This is a very dangerous myth – and one of the reasons this is dangerous is because of the untold implication, wherein going straight to a Light Rail system results in other parts of the transit system lose transit service, as a means of coping with the associated costs.
Perhaps the best example of this is the downtown streetcar system in Portland, Oregon. The reveled streetcar had vibrant beginnings in its promise to provide a clean, high-quality service every 10 minutes, promoting and connecting new developments in the downtown core.
Its big-ticket issue, however, lies in the fact that it was not planned around actually improving mobility. The resulting service was not significantly more useful than existing city buses, and was often slower than walking or cycling. It was easily and frequently disrupted by accidents, poorly parked cars, and a host of other issues.
Above video: Portland Streetcar gets stuck due to a poorly parked vehicle, in what would be a minor and avoidable adjustment for a bus.
The costs that the streetcar saddled the city with didn’t help the major funding shortages affecting region-wide transit in the late 2000s, resulting in massive service cuts and cancellations throughout the region. It was so bad that in 2009, the regional operator was forced to abolish its entire 15-minute frequent transit network due to lack of funds.
Throughout its history, the streetcar has also received service cutbacks – which arguably challenge the notion that rail has “permanence”. The streetcar has never once operated at the initially promised frequencies of 10 minutes. The cutbacks were initially to the point where you would have to wait as long for a streetcar in the supposedly-vibrant city centre, as you would for a bus in a lower-density part of Surrey.
The streetcar’s ridership is so low that only 6% of the streetcar’s operating costs comes from farebox recovery. 94% of operating costs must be subsidized, and the subsidy is so heavy that it has City Auditors concerned that the streetcar is taking away from other basic services.
“We remain concerned about how projects like Portland Streetcar displace other transportation services,” referring to street maintenance.
City audit questions management of Portland Streetcar – Apr 2014
What is clear about the Portland streetcar example is that the ‘rails’ in the transit lines haven’t made any meaningful difference. They have added so little value, which ends up coming out negative against the funding issues that affected transit service throughout the region.
When the streetcars are unable to run due to an accident or some issue, the replacement shuttle buses are providing essentially the same service as the streetcars. It has had some people thinking whether Portland could follow examples here in Vancouver and in Seattle, launching a well-branded, electric trolley-bus service could have been more suitable for not just the streetcar routes, but other bus routes throughout the city as well.
Bridging the gap between BRT and LRT
Recently, consultant Jarrett Walker’s Human Transit blog (which as you’ll notice, I’ve already referenced a few times in this write-up) mentioned that when naturally low-performing local and suburban bus services are excluded from the picture, frequent bus service is nearly as cost-efficient as LRT (in terms of the cost for every rider on the end-service).
Many advocates of LRT would rather have you look at the bus vs LRT operating costs per rider, as they apply to the entire transit system. This creates misleading attitudes surrounding buses, because the numbers include the local and suburban bus services that are naturally poor-performing (and on top of that, will likely never be replaced/justified by an LRT, ever).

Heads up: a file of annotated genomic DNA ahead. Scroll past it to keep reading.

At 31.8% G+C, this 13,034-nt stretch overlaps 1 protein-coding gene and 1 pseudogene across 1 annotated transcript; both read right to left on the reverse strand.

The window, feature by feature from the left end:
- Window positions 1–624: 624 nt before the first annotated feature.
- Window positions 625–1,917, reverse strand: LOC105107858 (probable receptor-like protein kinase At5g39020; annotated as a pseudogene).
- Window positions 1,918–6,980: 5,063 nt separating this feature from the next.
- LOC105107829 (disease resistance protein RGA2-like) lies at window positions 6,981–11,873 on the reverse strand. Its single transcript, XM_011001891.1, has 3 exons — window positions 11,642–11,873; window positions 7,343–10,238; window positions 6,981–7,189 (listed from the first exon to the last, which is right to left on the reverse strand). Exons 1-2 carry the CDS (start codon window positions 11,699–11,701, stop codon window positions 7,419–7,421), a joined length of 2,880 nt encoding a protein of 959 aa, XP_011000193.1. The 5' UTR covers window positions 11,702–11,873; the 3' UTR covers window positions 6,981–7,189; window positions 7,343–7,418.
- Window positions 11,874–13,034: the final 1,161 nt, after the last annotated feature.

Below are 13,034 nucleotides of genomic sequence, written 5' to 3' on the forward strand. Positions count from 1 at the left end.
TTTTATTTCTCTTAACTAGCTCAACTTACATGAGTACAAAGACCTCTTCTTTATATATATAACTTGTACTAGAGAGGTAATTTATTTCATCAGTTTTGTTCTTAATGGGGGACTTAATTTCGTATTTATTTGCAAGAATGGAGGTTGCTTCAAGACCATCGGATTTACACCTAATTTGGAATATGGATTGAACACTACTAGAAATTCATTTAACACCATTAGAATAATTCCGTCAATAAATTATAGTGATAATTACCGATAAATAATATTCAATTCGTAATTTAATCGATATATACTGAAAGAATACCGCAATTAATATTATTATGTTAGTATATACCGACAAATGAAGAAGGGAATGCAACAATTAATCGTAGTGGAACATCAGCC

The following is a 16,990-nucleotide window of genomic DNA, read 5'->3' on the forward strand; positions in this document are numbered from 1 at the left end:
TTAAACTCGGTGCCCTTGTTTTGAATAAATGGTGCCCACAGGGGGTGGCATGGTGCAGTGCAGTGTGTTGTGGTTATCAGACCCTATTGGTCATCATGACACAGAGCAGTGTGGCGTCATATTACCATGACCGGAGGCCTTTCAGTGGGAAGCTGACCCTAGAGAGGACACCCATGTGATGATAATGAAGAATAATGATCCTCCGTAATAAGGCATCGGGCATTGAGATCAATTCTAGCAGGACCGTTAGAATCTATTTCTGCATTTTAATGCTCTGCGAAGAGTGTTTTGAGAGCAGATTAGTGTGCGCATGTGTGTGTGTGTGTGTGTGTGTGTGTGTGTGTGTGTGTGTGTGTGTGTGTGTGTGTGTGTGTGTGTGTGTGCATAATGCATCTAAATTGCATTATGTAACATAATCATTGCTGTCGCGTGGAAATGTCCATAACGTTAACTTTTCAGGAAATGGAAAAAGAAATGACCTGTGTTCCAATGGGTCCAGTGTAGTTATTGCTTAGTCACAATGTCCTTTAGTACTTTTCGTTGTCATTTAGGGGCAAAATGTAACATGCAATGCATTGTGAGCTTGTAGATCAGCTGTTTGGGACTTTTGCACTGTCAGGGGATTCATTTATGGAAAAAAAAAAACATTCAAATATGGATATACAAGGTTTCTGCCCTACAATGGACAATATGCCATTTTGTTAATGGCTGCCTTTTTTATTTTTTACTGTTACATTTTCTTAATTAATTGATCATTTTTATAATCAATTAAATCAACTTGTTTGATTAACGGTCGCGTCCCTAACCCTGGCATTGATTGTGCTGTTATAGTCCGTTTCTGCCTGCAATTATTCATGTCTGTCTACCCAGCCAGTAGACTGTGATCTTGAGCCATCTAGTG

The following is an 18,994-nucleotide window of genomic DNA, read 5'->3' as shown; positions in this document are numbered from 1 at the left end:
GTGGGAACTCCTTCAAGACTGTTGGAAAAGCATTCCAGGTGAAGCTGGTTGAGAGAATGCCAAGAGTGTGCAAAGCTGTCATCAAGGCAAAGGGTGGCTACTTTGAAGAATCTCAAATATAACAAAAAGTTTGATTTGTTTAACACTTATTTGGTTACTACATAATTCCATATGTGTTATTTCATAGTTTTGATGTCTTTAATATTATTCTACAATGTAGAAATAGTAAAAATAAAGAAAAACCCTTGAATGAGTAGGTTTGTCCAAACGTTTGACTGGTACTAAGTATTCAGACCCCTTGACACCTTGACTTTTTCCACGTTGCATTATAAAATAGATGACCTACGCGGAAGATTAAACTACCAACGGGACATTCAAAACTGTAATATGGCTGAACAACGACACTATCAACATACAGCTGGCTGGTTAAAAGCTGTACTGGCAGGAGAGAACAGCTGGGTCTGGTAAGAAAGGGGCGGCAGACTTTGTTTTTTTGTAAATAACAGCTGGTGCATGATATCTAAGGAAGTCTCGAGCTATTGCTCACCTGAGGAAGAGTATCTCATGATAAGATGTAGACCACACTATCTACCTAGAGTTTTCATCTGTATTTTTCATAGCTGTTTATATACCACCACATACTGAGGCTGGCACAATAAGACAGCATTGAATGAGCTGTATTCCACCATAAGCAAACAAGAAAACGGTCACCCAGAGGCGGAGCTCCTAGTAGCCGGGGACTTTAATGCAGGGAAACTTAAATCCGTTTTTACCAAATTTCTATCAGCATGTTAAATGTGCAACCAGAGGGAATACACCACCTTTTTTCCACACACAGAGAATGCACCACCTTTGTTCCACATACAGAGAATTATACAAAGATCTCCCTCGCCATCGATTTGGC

The numbers above demonstrate that when you give buses the service quality and frequency usually associated with a more expensive LRT investment, they can be nearly as cost-efficient to operate. Likewise, if buses are also given the same amenities that add to comfort, image and sleekness, then they will likely be appreciated as much by the public.
BRT can receive the same “permanence enhancements” as LRT such as branding, way-finding information, landscaping, lighting, and dedicated rights-of-way. Many BRT systems have adopted innovative features that go a long way towards bridging the gap between BRT and LRT.
BRT advocates often cite examples in South America (such as Bogota, Colombia and others) that use BRT so extensively and so innovatively, that it is considered a replacement for heavy rail. I believe there is another worthy example that deserves some serious attention, and it’s within North America:
“Look ma, no hands”! In Eugene, Oregon, the “Emerald Express” BRT system adopted a magnetically-guided automated steering system, allowing the bus to make more precise turns and dock with precision at every BRT station. The revenue service of this guided system was introduced in June 2013 and is now celebrating its 2nd anniversary.
This guided BRT design allows for reduced lane-width requirements. Steering is automated through the electronic guidance, which only requires pavement under the wheel tracks. This provides an opportunity for the inclusion of additional green space between the tracks. The guided bus technique allows for “precision docking” at the stations.
While the buses do need to be specially equipped, they can still run on other roads. This system does not require the extensive infrastructure and costs of previously-developed “guided” BRT systems, and can in fact save costs by allowing a tighter, narrower running right-of-way for rapid buses.
It’s time to consider BRT
Where could you go with Bus Rapid Transit? I personally think that a lot of the potential of BRT systems is dismissed not necessarily because of disapproval, but also because the discussion is never really started. You would never be able to travel from King George & 88th and end up in South Surrey or even Coquitlam without transferring, on the currently proposed LRT system. Unfortunately, that’s been pushed out as a key consideration in transit planning here.